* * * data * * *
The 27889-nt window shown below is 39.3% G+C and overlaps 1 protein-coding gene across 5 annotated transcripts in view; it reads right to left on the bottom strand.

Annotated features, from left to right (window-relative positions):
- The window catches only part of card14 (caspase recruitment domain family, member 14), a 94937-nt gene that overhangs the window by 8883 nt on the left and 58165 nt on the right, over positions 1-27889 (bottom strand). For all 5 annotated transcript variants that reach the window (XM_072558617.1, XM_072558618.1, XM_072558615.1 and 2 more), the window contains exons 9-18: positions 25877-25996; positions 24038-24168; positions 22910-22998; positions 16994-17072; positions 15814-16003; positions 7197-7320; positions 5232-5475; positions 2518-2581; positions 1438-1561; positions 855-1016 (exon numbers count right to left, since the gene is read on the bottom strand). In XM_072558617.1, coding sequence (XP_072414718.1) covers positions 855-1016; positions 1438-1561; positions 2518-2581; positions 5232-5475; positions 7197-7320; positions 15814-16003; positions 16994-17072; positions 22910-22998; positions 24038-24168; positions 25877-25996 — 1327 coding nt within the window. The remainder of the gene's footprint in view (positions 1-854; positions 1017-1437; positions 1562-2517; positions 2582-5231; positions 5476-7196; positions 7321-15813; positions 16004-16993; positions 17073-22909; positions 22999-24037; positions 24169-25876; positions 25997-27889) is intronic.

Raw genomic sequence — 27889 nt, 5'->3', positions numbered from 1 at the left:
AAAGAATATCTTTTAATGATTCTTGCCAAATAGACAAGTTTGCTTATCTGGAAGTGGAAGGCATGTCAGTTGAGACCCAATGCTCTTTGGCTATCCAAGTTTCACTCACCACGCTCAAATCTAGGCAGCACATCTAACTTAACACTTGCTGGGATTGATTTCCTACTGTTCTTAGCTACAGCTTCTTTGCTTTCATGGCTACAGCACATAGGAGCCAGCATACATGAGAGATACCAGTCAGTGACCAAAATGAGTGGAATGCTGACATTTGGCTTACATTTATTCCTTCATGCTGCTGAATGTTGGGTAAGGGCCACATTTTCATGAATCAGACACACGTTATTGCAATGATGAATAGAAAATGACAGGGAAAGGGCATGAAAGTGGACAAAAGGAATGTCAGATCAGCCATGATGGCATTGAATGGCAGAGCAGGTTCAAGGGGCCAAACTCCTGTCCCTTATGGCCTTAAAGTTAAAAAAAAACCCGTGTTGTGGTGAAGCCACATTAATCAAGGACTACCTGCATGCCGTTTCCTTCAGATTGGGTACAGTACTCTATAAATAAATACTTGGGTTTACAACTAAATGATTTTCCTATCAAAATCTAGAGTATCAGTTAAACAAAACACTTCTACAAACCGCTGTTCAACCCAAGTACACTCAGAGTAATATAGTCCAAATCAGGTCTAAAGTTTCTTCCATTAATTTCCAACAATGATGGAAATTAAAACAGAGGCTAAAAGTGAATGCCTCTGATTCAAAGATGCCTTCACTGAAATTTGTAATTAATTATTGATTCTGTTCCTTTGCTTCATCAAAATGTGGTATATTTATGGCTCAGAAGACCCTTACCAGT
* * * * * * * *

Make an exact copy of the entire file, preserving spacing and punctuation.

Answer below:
The 27889-nt window shown below is 39.3% G+C and overlaps 1 protein-coding gene across 5 annotated transcripts in view; it reads right to left on the bottom strand.

Annotated features, from left to right (window-relative positions):
- The window catches only part of card14 (caspase recruitment domain family, member 14), a 94937-nt gene that overhangs the window by 8883 nt on the left and 58165 nt on the right, over positions 1-27889 (bottom strand). For all 5 annotated transcript variants that reach the window (XM_072558617.1, XM_072558618.1, XM_072558615.1 and 2 more), the window contains exons 9-18: positions 25877-25996; positions 24038-24168; positions 22910-22998; positions 16994-17072; positions 15814-16003; positions 7197-7320; positions 5232-5475; positions 2518-2581; positions 1438-1561; positions 855-1016 (exon numbers count right to left, since the gene is read on the bottom strand). In XM_072558617.1, coding sequence (XP_072414718.1) covers positions 855-1016; positions 1438-1561; positions 2518-2581; positions 5232-5475; positions 7197-7320; positions 15814-16003; positions 16994-17072; positions 22910-22998; positions 24038-24168; positions 25877-25996 — 1327 coding nt within the window. The remainder of the gene's footprint in view (positions 1-854; positions 1017-1437; positions 1562-2517; positions 2582-5231; positions 5476-7196; positions 7321-15813; positions 16004-16993; positions 17073-22909; positions 22999-24037; positions 24169-25876; positions 25997-27889) is intronic.

Raw genomic sequence — 27889 nt, 5'->3', positions numbered from 1 at the left:
AAAGAATATCTTTTAATGATTCTTGCCAAATAGACAAGTTTGCTTATCTGGAAGTGGAAGGCATGTCAGTTGAGACCCAATGCTCTTTGGCTATCCAAGTTTCACTCACCACGCTCAAATCTAGGCAGCACATCTAACTTAACACTTGCTGGGATTGATTTCCTACTGTTCTTAGCTACAGCTTCTTTGCTTTCATGGCTACAGCACATAGGAGCCAGCATACATGAGAGATACCAGTCAGTGACCAAAATGAGTGGAATGCTGACATTTGGCTTACATTTATTCCTTCATGCTGCTGAATGTTGGGTAAGGGCCACATTTTCATGAATCAGACACACGTTATTGCAATGATGAATAGAAAATGACAGGGAAAGGGCATGAAAGTGGACAAAAGGAATGTCAGATCAGCCATGATGGCATTGAATGGCAGAGCAGGTTCAAGGGGCCAAACTCCTGTCCCTTATGGCCTTAAAGTTAAAAAAAAACCCGTGTTGTGGTGAAGCCACATTAATCAAGGACTACCTGCATGCCGTTTCCTTCAGATTGGGTACAGTACTCTATAAATAAATACTTGGGTTTACAACTAAATGATTTTCCTATCAAAATCTAGAGTATCAGTTAAACAAAACACTTCTACAAACCGCTGTTCAACCCAAGTACACTCAGAGTAATATAGTCCAAATCAGGTCTAAAGTTTCTTCCATTAATTTCCAACAATGATGGAAATTAAAACAGAGGCTAAAAGTGAATGCCTCTGATTCAAAGATGCCTTCACTGAAATTTGTAATTAATTATTGATTCTGTTCCTTTGCTTCATCAAAATGTGGTATATTTATGGCTCAGAAGACCCTTACCAGT